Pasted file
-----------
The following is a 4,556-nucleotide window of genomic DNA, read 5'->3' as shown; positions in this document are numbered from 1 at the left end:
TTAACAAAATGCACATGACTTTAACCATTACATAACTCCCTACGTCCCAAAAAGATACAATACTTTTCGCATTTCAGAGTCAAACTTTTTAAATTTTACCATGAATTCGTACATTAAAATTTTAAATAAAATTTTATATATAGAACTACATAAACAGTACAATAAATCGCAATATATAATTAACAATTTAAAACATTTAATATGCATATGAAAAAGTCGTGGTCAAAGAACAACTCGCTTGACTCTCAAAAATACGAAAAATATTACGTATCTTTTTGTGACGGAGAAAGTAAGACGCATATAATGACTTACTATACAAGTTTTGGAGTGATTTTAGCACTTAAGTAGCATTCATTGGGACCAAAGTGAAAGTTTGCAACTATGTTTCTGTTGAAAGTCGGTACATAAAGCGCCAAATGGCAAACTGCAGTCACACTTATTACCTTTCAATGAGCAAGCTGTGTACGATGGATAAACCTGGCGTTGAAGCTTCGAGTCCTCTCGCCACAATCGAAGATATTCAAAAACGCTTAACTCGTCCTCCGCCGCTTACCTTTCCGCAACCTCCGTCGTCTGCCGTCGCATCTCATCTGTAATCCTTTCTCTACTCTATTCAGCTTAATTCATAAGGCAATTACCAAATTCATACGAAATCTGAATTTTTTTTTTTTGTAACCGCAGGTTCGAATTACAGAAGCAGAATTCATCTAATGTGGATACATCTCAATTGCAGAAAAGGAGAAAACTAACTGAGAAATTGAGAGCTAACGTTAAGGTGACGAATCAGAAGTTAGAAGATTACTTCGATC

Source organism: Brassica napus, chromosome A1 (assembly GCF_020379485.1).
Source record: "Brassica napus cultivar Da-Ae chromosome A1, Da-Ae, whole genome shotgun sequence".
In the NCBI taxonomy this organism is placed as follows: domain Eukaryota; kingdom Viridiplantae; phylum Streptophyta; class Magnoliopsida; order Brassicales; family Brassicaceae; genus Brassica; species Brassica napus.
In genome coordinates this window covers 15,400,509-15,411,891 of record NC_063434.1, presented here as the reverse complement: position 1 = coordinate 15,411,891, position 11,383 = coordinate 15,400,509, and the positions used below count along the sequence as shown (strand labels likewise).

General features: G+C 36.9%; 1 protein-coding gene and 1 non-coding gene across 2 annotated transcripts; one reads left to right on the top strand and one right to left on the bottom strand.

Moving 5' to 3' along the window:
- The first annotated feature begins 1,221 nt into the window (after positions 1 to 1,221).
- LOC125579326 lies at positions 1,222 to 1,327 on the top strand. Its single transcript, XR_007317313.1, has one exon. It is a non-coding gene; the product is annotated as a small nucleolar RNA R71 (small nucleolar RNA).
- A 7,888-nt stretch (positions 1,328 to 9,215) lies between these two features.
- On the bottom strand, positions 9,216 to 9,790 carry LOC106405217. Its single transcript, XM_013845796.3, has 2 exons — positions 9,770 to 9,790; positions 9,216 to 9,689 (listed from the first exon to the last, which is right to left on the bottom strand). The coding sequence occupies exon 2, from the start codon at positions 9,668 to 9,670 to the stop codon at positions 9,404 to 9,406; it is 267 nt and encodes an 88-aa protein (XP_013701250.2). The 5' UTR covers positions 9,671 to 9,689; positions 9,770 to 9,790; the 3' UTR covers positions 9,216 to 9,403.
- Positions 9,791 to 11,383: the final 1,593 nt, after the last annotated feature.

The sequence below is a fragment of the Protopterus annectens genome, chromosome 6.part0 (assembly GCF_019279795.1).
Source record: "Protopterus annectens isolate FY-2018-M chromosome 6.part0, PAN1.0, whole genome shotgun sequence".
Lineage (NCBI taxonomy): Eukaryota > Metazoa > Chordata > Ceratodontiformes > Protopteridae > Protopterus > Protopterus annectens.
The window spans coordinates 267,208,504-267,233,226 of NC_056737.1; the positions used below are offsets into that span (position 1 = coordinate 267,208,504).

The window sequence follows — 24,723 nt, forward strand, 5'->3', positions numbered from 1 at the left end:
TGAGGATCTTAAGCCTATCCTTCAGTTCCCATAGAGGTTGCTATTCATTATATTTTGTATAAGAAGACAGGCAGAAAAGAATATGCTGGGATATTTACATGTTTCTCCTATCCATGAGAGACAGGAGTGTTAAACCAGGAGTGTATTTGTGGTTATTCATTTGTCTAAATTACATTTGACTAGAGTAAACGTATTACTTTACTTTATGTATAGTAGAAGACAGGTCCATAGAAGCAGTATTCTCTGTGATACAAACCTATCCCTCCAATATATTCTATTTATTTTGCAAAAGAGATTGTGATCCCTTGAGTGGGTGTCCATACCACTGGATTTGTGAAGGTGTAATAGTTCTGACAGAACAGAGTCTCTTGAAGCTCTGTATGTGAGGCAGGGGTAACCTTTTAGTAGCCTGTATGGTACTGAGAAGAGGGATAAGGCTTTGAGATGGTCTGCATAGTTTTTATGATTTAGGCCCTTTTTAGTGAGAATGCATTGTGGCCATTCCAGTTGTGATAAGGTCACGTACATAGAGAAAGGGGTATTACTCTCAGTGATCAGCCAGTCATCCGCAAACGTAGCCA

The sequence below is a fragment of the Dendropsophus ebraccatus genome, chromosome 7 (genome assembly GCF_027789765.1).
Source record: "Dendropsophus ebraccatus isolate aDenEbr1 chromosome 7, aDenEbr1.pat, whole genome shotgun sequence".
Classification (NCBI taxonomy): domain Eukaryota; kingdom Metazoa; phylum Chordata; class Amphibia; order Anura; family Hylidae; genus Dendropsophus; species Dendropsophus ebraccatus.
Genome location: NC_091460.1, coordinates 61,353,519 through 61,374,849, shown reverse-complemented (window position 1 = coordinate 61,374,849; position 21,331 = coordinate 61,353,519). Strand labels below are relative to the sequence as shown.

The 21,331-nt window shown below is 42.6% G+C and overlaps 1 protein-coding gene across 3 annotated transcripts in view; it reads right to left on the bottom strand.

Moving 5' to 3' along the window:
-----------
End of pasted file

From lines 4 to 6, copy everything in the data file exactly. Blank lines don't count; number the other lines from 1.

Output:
Source record: "Brassica napus cultivar Da-Ae chromosome A1, Da-Ae, whole genome shotgun sequence".
In the NCBI taxonomy this organism is placed as follows: domain Eukaryota; kingdom Viridiplantae; phylum Streptophyta; class Magnoliopsida; order Brassicales; family Brassicaceae; genus Brassica; species Brassica napus.
In genome coordinates this window covers 15,400,509-15,411,891 of record NC_063434.1, presented here as the reverse complement: position 1 = coordinate 15,411,891, position 11,383 = coordinate 15,400,509, and the positions used below count along the sequence as shown (strand labels likewise).